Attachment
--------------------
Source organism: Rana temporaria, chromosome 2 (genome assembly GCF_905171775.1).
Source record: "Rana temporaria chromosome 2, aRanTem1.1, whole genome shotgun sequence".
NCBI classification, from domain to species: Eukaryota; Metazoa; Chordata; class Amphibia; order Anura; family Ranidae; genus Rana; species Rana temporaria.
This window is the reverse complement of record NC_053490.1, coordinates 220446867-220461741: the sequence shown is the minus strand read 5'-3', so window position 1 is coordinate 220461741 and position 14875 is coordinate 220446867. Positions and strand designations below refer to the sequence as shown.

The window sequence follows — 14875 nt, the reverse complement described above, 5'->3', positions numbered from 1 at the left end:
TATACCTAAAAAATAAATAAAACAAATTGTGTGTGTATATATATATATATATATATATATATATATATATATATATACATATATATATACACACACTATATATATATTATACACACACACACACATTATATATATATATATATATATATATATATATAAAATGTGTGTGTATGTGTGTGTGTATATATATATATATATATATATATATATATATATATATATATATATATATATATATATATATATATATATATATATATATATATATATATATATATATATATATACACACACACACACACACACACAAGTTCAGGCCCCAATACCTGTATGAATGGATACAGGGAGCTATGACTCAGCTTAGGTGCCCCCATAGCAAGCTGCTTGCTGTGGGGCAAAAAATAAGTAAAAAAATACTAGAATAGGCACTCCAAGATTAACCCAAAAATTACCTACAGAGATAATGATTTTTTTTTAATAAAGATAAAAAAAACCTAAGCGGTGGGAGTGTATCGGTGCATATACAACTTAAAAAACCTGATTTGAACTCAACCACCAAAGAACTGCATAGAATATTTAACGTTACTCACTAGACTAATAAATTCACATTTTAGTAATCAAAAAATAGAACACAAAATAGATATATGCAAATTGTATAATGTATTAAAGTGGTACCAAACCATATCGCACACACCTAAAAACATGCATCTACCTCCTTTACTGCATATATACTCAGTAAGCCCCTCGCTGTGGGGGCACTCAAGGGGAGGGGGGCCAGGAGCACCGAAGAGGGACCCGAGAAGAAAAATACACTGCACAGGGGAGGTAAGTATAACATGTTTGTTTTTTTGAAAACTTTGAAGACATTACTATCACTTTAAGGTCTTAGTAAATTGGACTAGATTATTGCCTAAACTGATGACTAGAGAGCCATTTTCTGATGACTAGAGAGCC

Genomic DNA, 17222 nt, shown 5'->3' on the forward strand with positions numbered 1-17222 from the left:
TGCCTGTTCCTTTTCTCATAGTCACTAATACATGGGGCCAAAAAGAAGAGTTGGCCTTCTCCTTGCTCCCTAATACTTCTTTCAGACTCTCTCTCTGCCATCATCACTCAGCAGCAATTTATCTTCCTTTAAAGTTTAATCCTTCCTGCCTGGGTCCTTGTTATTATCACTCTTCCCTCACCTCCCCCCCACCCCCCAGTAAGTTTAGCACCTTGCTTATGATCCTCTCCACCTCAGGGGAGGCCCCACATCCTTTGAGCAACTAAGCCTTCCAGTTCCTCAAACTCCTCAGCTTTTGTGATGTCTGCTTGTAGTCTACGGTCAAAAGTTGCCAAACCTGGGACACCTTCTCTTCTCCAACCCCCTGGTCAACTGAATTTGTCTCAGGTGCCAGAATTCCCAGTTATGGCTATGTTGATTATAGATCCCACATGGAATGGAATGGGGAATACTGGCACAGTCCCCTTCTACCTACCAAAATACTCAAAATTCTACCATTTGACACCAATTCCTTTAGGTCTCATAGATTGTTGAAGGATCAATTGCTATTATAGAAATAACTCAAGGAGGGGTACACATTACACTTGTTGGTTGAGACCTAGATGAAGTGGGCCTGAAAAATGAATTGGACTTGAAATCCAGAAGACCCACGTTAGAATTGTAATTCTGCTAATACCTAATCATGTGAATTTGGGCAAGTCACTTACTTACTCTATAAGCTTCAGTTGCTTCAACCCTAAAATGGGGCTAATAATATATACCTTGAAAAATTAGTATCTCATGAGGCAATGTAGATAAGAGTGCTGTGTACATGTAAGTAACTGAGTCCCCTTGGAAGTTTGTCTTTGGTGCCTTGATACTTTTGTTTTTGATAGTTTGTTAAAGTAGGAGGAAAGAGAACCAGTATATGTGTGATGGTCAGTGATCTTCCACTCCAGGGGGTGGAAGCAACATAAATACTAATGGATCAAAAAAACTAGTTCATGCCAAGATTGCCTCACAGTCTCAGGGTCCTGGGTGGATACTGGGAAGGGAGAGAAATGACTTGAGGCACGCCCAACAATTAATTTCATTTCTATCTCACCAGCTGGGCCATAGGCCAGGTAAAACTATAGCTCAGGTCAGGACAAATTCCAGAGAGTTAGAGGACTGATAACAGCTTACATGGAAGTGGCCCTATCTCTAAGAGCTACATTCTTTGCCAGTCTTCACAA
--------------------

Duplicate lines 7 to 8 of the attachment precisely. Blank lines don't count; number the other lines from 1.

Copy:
Genomic DNA, 17222 nt, shown 5'->3' on the forward strand with positions numbered 1-17222 from the left:
TGCCTGTTCCTTTTCTCATAGTCACTAATACATGGGGCCAAAAAGAAGAGTTGGCCTTCTCCTTGCTCCCTAATACTTCTTTCAGACTCTCTCTCTGCCATCATCACTCAGCAGCAATTTATCTTCCTTTAAAGTTTAATCCTTCCTGCCTGGGTCCTTGTTATTATCACTCTTCCCTCACCTCCCCCCCACCCCCCAGTAAGTTTAGCACCTTGCTTATGATCCTCTCCACCTCAGGGGAGGCCCCACATCCTTTGAGCAACTAAGCCTTCCAGTTCCTCAAACTCCTCAGCTTTTGTGATGTCTGCTTGTAGTCTACGGTCAAAAGTTGCCAAACCTGGGACACCTTCTCTTCTCCAACCCCCTGGTCAACTGAATTTGTCTCAGGTGCCAGAATTCCCAGTTATGGCTATGTTGATTATAGATCCCACATGGAATGGAATGGGGAATACTGGCACAGTCCCCTTCTACCTACCAAAATACTCAAAATTCTACCATTTGACACCAATTCCTTTAGGTCTCATAGATTGTTGAAGGATCAATTGCTATTATAGAAATAACTCAAGGAGGGGTACACATTACACTTGTTGGTTGAGACCTAGATGAAGTGGGCCTGAAAAATGAATTGGACTTGAAATCCAGAAGACCCACGTTAGAATTGTAATTCTGCTAATACCTAATCATGTGAATTTGGGCAAGTCACTTACTTACTCTATAAGCTTCAGTTGCTTCAACCCTAAAATGGGGCTAATAATATATACCTTGAAAAATTAGTATCTCATGAGGCAATGTAGATAAGAGTGCTGTGTACATGTAAGTAACTGAGTCCCCTTGGAAGTTTGTCTTTGGTGCCTTGATACTTTTGTTTTTGATAGTTTGTTAAAGTAGGAGGAAAGAGAACCAGTATATGTGTGATGGTCAGTGATCTTCCACTCCAGGGGGTGGAAGCAACATAAATACTAATGGATCAAAAAAACTAGTTCATGCCAAGATTGCCTCACAGTCTCAGGGTCCTGGGTGGATACTGGGAAGGGAGAGAAATGACTTGAGGCACGCCCAACAATTAATTTCATTTCTATCTCACCAGCTGGGCCATAGGCCAGGTAAAACTATAGCTCAGGTCAGGACAAATTCCAGAGAGTTAGAGGACTGATAACAGCTTACATGGAAGTGGCCCTATCTCTAAGAGCTACATTCTTTGCCAGTCTTCACAA